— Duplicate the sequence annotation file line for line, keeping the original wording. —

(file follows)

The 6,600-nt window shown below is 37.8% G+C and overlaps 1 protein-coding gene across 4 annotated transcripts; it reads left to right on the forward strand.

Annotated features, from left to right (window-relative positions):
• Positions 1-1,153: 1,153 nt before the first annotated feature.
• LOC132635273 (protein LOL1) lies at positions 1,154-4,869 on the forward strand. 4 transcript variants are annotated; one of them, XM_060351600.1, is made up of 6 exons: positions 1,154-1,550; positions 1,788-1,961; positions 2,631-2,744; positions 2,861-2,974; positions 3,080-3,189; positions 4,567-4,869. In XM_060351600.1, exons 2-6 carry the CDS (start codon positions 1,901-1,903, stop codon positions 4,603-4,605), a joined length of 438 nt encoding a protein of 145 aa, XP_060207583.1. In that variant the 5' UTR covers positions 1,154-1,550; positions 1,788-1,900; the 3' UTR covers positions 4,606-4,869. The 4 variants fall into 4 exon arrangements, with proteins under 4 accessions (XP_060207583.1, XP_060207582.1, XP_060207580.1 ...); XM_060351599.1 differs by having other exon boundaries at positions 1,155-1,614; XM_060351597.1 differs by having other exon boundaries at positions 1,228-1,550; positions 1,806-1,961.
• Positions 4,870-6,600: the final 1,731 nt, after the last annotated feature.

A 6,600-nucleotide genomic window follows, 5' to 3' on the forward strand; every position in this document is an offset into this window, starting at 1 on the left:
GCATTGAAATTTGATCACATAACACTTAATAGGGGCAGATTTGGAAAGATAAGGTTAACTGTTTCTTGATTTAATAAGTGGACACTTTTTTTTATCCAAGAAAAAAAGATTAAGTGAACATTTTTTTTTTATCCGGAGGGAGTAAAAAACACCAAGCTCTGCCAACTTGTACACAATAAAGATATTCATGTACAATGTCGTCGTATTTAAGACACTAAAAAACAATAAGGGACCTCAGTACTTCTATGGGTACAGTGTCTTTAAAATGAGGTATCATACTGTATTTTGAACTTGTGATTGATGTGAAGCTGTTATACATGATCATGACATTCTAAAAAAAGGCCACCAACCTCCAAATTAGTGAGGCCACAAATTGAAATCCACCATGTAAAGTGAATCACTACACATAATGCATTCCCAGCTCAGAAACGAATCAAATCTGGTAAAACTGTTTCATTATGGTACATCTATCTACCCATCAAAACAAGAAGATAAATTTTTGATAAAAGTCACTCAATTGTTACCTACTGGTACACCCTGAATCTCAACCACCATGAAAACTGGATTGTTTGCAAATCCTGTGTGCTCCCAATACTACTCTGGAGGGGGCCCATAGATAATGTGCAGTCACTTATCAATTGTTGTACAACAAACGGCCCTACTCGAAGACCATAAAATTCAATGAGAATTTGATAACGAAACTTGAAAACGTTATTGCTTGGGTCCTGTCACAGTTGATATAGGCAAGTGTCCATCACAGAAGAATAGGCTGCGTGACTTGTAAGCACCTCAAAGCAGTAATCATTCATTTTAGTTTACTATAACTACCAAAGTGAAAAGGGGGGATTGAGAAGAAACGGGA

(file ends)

The 6,600-nt window shown below is 37.8% G+C and overlaps 1 protein-coding gene across 4 annotated transcripts; it reads left to right on the forward strand.

Annotated features, from left to right (window-relative positions):
• Positions 1-1,153: 1,153 nt before the first annotated feature.
• LOC132635273 (protein LOL1) lies at positions 1,154-4,869 on the forward strand. 4 transcript variants are annotated; one of them, XM_060351600.1, is made up of 6 exons: positions 1,154-1,550; positions 1,788-1,961; positions 2,631-2,744; positions 2,861-2,974; positions 3,080-3,189; positions 4,567-4,869. In XM_060351600.1, exons 2-6 carry the CDS (start codon positions 1,901-1,903, stop codon positions 4,603-4,605), a joined length of 438 nt encoding a protein of 145 aa, XP_060207583.1. In that variant the 5' UTR covers positions 1,154-1,550; positions 1,788-1,900; the 3' UTR covers positions 4,606-4,869. The 4 variants fall into 4 exon arrangements, with proteins under 4 accessions (XP_060207583.1, XP_060207582.1, XP_060207580.1 ...); XM_060351599.1 differs by having other exon boundaries at positions 1,155-1,614; XM_060351597.1 differs by having other exon boundaries at positions 1,228-1,550; positions 1,806-1,961.
• Positions 4,870-6,600: the final 1,731 nt, after the last annotated feature.

A 6,600-nucleotide genomic window follows, 5' to 3' on the forward strand; every position in this document is an offset into this window, starting at 1 on the left:
GCATTGAAATTTGATCACATAACACTTAATAGGGGCAGATTTGGAAAGATAAGGTTAACTGTTTCTTGATTTAATAAGTGGACACTTTTTTTTATCCAAGAAAAAAAGATTAAGTGAACATTTTTTTTTTATCCGGAGGGAGTAAAAAACACCAAGCTCTGCCAACTTGTACACAATAAAGATATTCATGTACAATGTCGTCGTATTTAAGACACTAAAAAACAATAAGGGACCTCAGTACTTCTATGGGTACAGTGTCTTTAAAATGAGGTATCATACTGTATTTTGAACTTGTGATTGATGTGAAGCTGTTATACATGATCATGACATTCTAAAAAAAGGCCACCAACCTCCAAATTAGTGAGGCCACAAATTGAAATCCACCATGTAAAGTGAATCACTACACATAATGCATTCCCAGCTCAGAAACGAATCAAATCTGGTAAAACTGTTTCATTATGGTACATCTATCTACCCATCAAAACAAGAAGATAAATTTTTGATAAAAGTCACTCAATTGTTACCTACTGGTACACCCTGAATCTCAACCACCATGAAAACTGGATTGTTTGCAAATCCTGTGTGCTCCCAATACTACTCTGGAGGGGGCCCATAGATAATGTGCAGTCACTTATCAATTGTTGTACAACAAACGGCCCTACTCGAAGACCATAAAATTCAATGAGAATTTGATAACGAAACTTGAAAACGTTATTGCTTGGGTCCTGTCACAGTTGATATAGGCAAGTGTCCATCACAGAAGAATAGGCTGCGTGACTTGTAAGCACCTCAAAGCAGTAATCATTCATTTTAGTTTACTATAACTACCAAAGTGAAAAGGGGGGATTGAGAAGAAACGGGA